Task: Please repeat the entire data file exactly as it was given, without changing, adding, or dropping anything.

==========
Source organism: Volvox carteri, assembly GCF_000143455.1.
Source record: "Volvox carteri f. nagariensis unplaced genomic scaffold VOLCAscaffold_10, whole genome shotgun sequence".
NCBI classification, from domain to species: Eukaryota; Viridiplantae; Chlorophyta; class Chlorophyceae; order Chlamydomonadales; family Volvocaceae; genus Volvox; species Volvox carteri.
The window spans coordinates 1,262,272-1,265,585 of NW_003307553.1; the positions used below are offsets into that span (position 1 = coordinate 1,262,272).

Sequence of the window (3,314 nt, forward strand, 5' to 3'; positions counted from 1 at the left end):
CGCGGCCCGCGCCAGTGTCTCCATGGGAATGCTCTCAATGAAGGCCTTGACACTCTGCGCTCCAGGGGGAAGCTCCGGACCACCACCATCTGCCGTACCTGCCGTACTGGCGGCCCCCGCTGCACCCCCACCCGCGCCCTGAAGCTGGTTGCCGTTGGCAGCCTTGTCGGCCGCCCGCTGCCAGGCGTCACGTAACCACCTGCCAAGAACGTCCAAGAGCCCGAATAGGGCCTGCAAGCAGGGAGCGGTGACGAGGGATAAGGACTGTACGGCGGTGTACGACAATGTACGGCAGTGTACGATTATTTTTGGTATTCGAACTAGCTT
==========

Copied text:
Source organism: Volvox carteri, assembly GCF_000143455.1.
Source record: "Volvox carteri f. nagariensis unplaced genomic scaffold VOLCAscaffold_10, whole genome shotgun sequence".
NCBI classification, from domain to species: Eukaryota; Viridiplantae; Chlorophyta; class Chlorophyceae; order Chlamydomonadales; family Volvocaceae; genus Volvox; species Volvox carteri.
The window spans coordinates 1,262,272-1,265,585 of NW_003307553.1; the positions used below are offsets into that span (position 1 = coordinate 1,262,272).

Sequence of the window (3,314 nt, forward strand, 5' to 3'; positions counted from 1 at the left end):
CGCGGCCCGCGCCAGTGTCTCCATGGGAATGCTCTCAATGAAGGCCTTGACACTCTGCGCTCCAGGGGGAAGCTCCGGACCACCACCATCTGCCGTACCTGCCGTACTGGCGGCCCCCGCTGCACCCCCACCCGCGCCCTGAAGCTGGTTGCCGTTGGCAGCCTTGTCGGCCGCCCGCTGCCAGGCGTCACGTAACCACCTGCCAAGAACGTCCAAGAGCCCGAATAGGGCCTGCAAGCAGGGAGCGGTGACGAGGGATAAGGACTGTACGGCGGTGTACGACAATGTACGGCAGTGTACGATTATTTTTGGTATTCGAACTAGCTT